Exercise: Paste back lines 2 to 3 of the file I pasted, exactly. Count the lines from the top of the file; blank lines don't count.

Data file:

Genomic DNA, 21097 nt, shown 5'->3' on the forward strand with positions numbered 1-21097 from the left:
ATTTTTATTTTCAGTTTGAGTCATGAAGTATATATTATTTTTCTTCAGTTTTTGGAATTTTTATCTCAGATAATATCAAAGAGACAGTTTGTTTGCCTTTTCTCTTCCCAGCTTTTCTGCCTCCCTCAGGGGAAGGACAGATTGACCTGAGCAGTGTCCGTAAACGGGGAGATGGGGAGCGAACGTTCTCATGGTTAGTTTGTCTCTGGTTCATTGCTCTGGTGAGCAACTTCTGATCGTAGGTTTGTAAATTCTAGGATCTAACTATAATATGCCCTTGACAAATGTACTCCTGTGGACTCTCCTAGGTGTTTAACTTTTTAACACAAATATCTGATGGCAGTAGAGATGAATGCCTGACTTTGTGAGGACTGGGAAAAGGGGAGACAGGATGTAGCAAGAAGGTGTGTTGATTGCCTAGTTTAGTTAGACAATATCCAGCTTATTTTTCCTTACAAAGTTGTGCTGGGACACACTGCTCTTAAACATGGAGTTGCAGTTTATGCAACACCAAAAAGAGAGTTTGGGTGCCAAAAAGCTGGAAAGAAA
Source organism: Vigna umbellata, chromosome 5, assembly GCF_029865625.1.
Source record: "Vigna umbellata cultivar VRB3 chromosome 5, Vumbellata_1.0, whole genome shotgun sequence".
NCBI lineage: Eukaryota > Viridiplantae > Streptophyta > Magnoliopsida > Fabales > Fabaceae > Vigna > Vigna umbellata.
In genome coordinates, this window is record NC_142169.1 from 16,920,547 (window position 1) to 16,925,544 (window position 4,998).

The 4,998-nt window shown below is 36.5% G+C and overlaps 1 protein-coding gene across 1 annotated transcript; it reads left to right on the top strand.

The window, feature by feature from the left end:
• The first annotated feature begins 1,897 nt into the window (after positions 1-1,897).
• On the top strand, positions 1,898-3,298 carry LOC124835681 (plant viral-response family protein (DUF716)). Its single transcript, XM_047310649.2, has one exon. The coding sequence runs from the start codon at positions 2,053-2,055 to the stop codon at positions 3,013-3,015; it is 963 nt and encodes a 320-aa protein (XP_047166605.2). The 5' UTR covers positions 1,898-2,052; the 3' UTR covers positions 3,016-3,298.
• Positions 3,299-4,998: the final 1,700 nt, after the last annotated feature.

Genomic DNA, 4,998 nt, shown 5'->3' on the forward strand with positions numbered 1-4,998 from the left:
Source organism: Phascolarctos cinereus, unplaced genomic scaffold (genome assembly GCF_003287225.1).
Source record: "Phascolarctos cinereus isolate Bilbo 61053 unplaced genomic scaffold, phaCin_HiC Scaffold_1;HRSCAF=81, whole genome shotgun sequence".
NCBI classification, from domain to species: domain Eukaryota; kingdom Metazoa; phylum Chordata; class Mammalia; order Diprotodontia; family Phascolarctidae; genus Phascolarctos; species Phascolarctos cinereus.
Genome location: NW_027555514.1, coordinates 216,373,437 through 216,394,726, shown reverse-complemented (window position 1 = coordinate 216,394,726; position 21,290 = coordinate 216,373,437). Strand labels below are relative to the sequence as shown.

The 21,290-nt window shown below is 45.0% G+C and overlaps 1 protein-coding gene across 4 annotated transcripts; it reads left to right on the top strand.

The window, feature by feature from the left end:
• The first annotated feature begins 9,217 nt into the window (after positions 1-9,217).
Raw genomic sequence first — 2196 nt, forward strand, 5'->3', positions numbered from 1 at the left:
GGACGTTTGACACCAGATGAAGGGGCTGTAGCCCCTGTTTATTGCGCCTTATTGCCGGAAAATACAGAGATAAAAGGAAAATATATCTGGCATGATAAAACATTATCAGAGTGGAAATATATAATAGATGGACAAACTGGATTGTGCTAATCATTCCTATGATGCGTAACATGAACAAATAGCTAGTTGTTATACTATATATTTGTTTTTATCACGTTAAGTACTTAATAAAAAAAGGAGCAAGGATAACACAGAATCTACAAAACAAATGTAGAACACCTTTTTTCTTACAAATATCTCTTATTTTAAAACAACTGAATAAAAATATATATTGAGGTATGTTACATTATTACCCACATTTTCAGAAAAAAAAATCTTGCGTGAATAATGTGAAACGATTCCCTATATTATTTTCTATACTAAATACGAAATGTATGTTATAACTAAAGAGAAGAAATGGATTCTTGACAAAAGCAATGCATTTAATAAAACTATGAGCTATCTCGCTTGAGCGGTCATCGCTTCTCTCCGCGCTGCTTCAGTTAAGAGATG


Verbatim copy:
ATTTTTATTTTCAGTTTGAGTCATGAAGTATATATTATTTTTCTTCAGTTTTTGGAATTTTTATCTCAGATAATATCAAAGAGACAGTTTGTTTGCCTTTTCTCTTCCCAGCTTTTCTGCCTCCCTCAGGGGAAGGACAGATTGACCTGAGCAGTGTCCGTAAACGGGGAGATGGGGAGCGAACGTTCTCATGGTTAGTTTGTCTCTGGTTCATTGCTCTGGTGAGCAACTTCTGATCGTAGGTTTGTAAATTCTAGGATCTAACTATAATATGCCCTTGACAAATGTACTCCTGTGGACTCTCCTAGGTGTTTAACTTTTTAACACAAATATCTGATGGCAGTAGAGATGAATGCCTGACTTTGTGAGGACTGGGAAAAGGGGAGACAGGATGTAGCAAGAAGGTGTGTTGATTGCCTAGTTTAGTTAGACAATATCCAGCTTATTTTTCCTTACAAAGTTGTGCTGGGACACACTGCTCTTAAACATGGAGTTGCAGTTTATGCAACACCAAAAAGAGAGTTTGGGTGCCAAAAAGCTGGAAAGAAA
Source organism: Vigna umbellata, chromosome 5, assembly GCF_029865625.1.